I don't know any other word. This past week in Chapel hill three young Muslim students were killed over a parking spot.
This was tragic for so many people and so many reasons.
Tragic for those students. They had so much promise and a full life ahead of them.
Tragic for their families. Their hearts will be broken and struggling to heal for years.
Tragic for our community. Fear, racism, and anger continue to divide us.
Tragic for our country. Politicians and the media will use this death to confuse issues, meet agendas, and make campaigns successful.
But you know who this was most tragic for?
Take a look at the following Bible passage:
God so loved the world that he gave his one and only Son, that whoever believes in him shall not perish but have eternal life...but whoever does not believe stands condemned already because they have not believed in the name of God’s one and only Son.
Do you see what God did? God loved these three so much that he came to earth to live perfectly for them when they couldn’t. He died innocently for them the death they deserved. He rose triumphantly for them to proclaim that heaven is theirs as his gift. He has been calling out for them to believe that his Son did this!
They were Muslims. Their faith didn't believe this.
And someone ripped them away from this world before they could.
That’s an eternal tragedy.
But there is more at stake than that.
Our world was already filled with enough hatred, misunderstanding, racism, and mistrust. This tragedy will only heighten all of that ugliness. It will segregate, dissect, and separate our society even farther. Conversations will be harder. Dialogue will be tougher. Sharing the message of Jesus will be all that much more difficult.
As God’s spokespeople – as Christians – we might be tempted to give up:
“It’s too dangerous out there.”
“No one will trust me.”
Our world is very dark right now. Bu do not hide in the darkness.
As God’s spokespeople – as Christians – we might be tempted to give in:
“I’m not responsible.”
“I’m being blamed?”
“Who cares then!”
Our world is very dark right now. But do not become a part of the darkness.
Jesus said this. I think it's as important now as it was when he spoke it:
“You are the light of the world…People do not light a lamp and put it under a bowl. Instead they put it on its stand, and it gives light to everyone in the house. In the same way, let your light shine before others, that they may see your good deeds and glorify your Father in heaven.” (Mt. 5:14-16)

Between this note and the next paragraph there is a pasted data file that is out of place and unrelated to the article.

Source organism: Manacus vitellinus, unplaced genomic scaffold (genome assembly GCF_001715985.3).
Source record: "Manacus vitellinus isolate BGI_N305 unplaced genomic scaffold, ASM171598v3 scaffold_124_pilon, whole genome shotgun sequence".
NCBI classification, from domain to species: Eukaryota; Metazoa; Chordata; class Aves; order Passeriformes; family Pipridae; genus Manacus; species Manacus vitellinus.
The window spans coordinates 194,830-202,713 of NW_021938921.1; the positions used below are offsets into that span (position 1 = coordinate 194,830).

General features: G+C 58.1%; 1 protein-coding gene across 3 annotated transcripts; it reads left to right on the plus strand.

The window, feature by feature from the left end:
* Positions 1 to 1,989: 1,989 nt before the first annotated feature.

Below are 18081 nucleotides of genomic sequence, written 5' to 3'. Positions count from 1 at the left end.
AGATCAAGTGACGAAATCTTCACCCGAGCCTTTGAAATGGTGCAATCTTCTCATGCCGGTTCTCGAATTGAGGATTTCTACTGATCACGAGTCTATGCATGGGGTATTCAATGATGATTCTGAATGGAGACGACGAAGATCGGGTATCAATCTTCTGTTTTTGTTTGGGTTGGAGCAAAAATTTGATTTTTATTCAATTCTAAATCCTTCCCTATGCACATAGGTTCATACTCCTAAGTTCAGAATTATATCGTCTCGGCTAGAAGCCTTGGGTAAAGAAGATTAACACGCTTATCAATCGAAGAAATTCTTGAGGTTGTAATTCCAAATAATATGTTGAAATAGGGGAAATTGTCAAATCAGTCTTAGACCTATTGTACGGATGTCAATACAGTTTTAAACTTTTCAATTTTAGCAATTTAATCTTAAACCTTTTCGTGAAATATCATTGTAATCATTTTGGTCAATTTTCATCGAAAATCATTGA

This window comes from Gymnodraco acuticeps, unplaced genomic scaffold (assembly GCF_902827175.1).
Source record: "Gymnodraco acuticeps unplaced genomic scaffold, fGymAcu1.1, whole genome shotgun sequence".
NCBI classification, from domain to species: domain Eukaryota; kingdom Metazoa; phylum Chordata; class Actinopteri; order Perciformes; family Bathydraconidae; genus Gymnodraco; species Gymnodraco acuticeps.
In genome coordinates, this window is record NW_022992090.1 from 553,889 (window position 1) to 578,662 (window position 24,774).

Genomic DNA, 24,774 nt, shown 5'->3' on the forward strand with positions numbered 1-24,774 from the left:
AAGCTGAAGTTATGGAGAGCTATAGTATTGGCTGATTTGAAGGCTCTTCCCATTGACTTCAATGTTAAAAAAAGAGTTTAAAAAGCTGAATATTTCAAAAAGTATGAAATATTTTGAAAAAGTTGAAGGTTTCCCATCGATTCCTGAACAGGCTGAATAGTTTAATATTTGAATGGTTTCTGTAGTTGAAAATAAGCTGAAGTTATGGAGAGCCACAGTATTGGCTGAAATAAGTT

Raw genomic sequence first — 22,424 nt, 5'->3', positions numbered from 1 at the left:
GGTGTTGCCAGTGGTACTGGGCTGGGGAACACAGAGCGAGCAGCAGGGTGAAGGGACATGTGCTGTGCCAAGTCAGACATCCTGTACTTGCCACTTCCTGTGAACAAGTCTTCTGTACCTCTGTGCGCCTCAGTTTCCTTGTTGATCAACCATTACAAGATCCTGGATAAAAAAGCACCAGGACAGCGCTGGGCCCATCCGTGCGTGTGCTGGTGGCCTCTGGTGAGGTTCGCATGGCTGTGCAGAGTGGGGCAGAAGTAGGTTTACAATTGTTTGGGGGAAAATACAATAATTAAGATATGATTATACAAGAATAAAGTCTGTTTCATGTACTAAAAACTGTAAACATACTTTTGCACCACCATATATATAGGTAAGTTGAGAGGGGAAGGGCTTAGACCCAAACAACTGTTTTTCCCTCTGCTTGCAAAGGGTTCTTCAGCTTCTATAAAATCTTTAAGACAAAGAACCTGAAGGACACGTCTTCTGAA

As God's spokespeople --as Christians -- we might be tempted to give up or give in, but we must do neither. We must give out.
The Bible records another dark time.
It was evening. Jesus was in a lonely garden. A band of men came to arrest him. Torches, swords, and anger surrounded him. He was handcuffed, slapped and arrested.
Then it was night. He went to a dimly lit courtroom. Still dark. He was blindfolded. Even darker. He was punched. “Who hit you!?!” He was hated.
Then it was morning. It was bright for a moment. Then, he was whipped. Then scourged. The pain from his back beckoned for him to black out.
Then it was noon. He was nailed to a cross. The cross was jammed into the ground. The sky turned to darkness. Jesus’ eyelids grew heavy. The light was slipping.
Then it was afternoon. He shouted. He sighed. Then….he was silent.
The light was gone.
But three days later, the light returned. Jesus burst forth from the tomb. He had conquered the darkness of death. He had defeated the darkness of sin. He had destroyed the sad darkness of this gloomy earth.
He had a new message. A message centered in the light of forgiveness. A message surrounded in the love of God. A message promising the eternal light of God’s presence to all who believe!
Then he left.
But before he left he made this command and promise. “Go and make disciples of all nations…and surely I am with you always to the very end of the age.” (Mt. 28)
The point? The light never left. The light is in you. The light is with you. Let HIM shine!
Be kinder than you’ve ever been.
Care more than you've ever cared.
Prayer more vigorously than you've ever prayed.
Tell others about the hope you have in Jesus more confidently, more lovingly, and more often than you ever have before.
Let your light shine brighter than ever!
*Over the past couple of months, we've seen some creative hash-tags used to draw attention to different struggles:
God doesn't have a Twitter account. But if he did, I think he’d have his own spin on this:
May this heart of God be our heart as well.
Join me in saying prayers for the families of all involved with this tragedy.
Join me in staying calm and patient in the midst of heated anger.
Join me in bringing love to every person we encounter in the Triangle.
Join me in shining brightly in the darkest of times.